Firearm injuries disproportionately impact African American young men living in Washington’s Wards 7 and 8 compared with other city wards, with nearly one-quarter of injuries suffered in the injured child’s home or at a friend’s home, according to a hot spot analysis presented during the Pediatric Academic Societies 2019 Annual Meeting.
“We analyzed the addresses where youths were injured by firearms over a nearly 12-year period and found that about 60 percent of these shootings occurred in Ward 7 or Ward 8, lower socioeconomic neighborhoods when compared with Washington’s six other Wards,” says Monika K. Goyal, M.D., MSCE, assistant chief of Children’s Division of Emergency Medicine and Trauma Services and the study’s senior author. “This granular detail will help to target resources and interventions to more effectively reduce firearm-related injury and death.”
In the retrospective, cross-sectional study, the Children’s research team looked at all children aged 18 and younger who were treated at Children’s National for firearm-related injuries from Jan. 1, 2006, to May 31, 2017. During that time, 122 children injured by firearms in Washington were treated at Children’s National, the only Level 1 pediatric trauma center in the nation’s Capitol:
- Nearly 64 percent of these firearm-related injuries were accidental
- The patients’ mean age was 12.9 years old
- More than 94 percent of patients were African American and
- Nearly 74 percent were male.
Of all injuries suffered by children, injuries due to firearms carry the highest mortality rates, the study authors write. About 3 percent of patients in Children’s study died from their firearm-related injuries. Among surviving youth:
- Patients had a mean Injury Severity Score of 5.8. (The score for a “major trauma” is greater than 15.)
- 54 percent required hospitalization, with a mean hospitalization of three days
- Nearly 28 percent required surgery, with 14.8 percent transferred directly from the emergency department to the operating room and
- Nearly 16 percent were admitted to the intensive care unit.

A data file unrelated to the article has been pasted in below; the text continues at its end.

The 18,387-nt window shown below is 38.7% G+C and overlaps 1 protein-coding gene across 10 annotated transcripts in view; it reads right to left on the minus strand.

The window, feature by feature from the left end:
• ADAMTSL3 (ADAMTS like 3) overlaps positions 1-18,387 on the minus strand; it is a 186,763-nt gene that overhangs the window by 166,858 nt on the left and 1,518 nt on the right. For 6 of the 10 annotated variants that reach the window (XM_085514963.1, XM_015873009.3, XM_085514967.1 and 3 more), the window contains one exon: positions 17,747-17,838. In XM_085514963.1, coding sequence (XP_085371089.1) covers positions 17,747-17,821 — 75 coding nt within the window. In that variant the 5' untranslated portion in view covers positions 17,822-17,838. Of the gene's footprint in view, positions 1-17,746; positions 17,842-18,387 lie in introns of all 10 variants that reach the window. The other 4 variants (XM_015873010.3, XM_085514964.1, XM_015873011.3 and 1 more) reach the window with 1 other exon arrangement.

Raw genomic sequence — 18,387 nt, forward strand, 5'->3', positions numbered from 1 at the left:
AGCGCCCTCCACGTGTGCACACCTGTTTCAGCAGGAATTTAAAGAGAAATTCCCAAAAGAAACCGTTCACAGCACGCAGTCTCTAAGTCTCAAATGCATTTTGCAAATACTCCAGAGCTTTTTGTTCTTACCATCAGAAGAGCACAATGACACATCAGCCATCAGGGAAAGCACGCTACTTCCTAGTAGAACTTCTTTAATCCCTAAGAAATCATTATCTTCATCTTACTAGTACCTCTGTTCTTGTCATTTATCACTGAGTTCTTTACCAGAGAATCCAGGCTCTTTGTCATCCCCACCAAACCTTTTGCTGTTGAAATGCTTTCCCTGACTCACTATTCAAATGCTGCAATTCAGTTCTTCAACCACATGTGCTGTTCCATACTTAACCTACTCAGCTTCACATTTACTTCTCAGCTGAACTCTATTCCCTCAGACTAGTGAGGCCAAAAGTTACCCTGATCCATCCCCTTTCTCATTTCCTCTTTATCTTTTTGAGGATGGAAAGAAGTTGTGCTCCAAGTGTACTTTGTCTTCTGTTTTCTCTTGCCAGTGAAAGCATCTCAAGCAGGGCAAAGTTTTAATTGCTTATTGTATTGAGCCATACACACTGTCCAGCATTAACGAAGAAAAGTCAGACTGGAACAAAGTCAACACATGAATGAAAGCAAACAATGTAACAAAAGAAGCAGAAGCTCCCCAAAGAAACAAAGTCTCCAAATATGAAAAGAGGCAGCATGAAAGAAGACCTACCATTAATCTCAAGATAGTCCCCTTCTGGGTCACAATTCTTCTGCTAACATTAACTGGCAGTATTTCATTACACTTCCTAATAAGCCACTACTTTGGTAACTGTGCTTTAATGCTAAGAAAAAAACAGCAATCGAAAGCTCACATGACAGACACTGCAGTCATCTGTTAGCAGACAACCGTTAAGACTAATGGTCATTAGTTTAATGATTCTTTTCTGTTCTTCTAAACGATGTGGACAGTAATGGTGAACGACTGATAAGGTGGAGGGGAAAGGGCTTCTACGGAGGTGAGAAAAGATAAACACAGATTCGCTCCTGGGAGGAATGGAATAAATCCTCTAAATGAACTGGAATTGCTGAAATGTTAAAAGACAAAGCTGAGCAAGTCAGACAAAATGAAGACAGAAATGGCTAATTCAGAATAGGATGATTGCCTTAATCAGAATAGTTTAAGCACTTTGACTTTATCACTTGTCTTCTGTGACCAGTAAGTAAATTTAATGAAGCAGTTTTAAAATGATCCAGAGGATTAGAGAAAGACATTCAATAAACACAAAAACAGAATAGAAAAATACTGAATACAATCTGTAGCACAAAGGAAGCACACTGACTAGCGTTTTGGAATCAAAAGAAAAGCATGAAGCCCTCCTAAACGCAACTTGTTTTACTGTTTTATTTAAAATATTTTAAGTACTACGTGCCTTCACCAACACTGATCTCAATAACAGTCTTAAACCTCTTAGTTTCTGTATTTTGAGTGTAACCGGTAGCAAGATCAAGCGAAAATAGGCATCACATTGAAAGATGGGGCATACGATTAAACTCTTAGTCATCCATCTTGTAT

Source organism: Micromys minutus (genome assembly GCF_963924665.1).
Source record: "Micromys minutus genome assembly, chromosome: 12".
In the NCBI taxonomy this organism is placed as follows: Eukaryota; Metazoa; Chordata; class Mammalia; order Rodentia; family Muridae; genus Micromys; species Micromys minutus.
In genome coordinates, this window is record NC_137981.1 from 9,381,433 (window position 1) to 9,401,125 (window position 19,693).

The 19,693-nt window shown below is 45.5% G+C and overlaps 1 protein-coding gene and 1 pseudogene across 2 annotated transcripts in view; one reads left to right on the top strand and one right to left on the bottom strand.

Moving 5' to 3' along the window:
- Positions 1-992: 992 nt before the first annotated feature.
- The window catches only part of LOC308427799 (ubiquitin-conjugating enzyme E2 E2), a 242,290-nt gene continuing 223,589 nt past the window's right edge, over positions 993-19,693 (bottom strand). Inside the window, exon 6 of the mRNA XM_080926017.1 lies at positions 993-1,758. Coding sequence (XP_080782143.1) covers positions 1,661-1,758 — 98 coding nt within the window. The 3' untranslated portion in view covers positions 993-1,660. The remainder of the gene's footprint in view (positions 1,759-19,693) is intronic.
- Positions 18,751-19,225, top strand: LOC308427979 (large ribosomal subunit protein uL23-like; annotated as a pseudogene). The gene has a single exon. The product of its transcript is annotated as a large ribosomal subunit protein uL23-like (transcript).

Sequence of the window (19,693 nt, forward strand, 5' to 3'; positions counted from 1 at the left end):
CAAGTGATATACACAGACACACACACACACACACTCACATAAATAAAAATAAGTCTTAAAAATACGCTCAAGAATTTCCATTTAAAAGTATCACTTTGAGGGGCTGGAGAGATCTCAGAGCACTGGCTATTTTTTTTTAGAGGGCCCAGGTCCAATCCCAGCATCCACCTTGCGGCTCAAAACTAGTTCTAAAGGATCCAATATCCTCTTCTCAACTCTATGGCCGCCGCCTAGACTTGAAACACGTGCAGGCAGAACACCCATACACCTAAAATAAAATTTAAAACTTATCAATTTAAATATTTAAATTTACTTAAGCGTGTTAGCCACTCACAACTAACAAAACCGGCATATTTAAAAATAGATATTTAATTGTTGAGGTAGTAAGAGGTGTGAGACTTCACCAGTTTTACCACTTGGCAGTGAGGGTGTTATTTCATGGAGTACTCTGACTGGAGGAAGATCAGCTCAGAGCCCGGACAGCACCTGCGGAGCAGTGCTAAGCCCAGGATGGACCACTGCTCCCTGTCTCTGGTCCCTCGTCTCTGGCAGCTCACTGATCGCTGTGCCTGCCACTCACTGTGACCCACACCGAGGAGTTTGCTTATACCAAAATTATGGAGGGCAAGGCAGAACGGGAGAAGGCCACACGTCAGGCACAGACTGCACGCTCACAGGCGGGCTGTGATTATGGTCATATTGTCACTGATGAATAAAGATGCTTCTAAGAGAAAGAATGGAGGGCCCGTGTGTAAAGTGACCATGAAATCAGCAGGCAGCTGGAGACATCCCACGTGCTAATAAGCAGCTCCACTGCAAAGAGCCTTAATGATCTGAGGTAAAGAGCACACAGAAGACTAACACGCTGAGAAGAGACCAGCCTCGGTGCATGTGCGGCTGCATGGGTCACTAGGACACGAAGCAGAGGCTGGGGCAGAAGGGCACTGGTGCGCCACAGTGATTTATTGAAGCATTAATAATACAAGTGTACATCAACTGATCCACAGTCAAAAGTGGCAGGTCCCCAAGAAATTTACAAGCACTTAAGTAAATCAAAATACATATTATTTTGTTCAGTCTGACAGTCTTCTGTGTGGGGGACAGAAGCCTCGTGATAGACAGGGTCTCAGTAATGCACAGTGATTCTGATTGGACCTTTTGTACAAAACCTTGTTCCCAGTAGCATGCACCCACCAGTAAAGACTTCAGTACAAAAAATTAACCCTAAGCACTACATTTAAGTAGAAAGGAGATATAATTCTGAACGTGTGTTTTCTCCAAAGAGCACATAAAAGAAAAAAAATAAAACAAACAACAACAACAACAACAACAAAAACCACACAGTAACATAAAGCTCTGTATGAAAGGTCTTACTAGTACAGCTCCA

“Regrettably, firearm injuries remain a major public health hazard for our nation’s children and young adults,” adds Katie Donnelly, M.D., emergency medicine specialist and the study’s lead author. “Because the majority of patients in our analyses were injured through accidental shootings, this particular risk factor can help to inform policy makers about possible interventions to prevent future firearm injury, disability and death.”
Pediatric Academic Societies 2019 Annual Meeting poster presentatio
- “Pediatric firearm-related injuries and outcomes in the District of Columbia.”
- Monday, April 29, 2019, 5:45 p.m. to 7:30 p.m. (EST)
Katie Donnelly, M.D., emergency medicine specialist and lead author; Shilpa J. Patel, M.D., MPH, emergency medicine specialist and co-author; Gia M. Badolato, co-author; James Jackson, co-author; and Monika K. Goyal, M.D., MSCE, assistant chief of Children’s Division of Emergency Medicine and Trauma Services and senior author.
Other Children’s research related to firearms presented during PAS 2019 includes:
April 27, 8 a.m.: “Protect kids, not guns: What pediatric providers can do to improve firearm safety.” Gabriella Azzarone, Asad Bandealy, M.D.; Priti Bhansali, M.D.; Eric Fleegler; Monika K. Goyal, M.D., MSCE; Alex Hogan; Sabah Iqbal; Kavita Parikh, M.D.; Shilpa J. Patel, M.D., MPH; Noe Romo; and Alyssa Silver.
April 29, 5:45 p.m.: “Emergency department visits for pediatric firearm-related injury: By intent of injury.” Shilpa J. Patel, M.D., MPH; Gia M. Badolato; Kavita Parikh, M.D.; Sabah Iqbal; and Monika K. Goyal, M.D., MSCE.
April 30, 9:45 a.m.: “Defining a research agenda for the field of pediatric firearm injury prevention.” Libby Alpern; Patrick Carter; Rebecca Cunningham, Monika K. Goyal, M.D., MSCE; Fred Rivara; and Eric Sigel.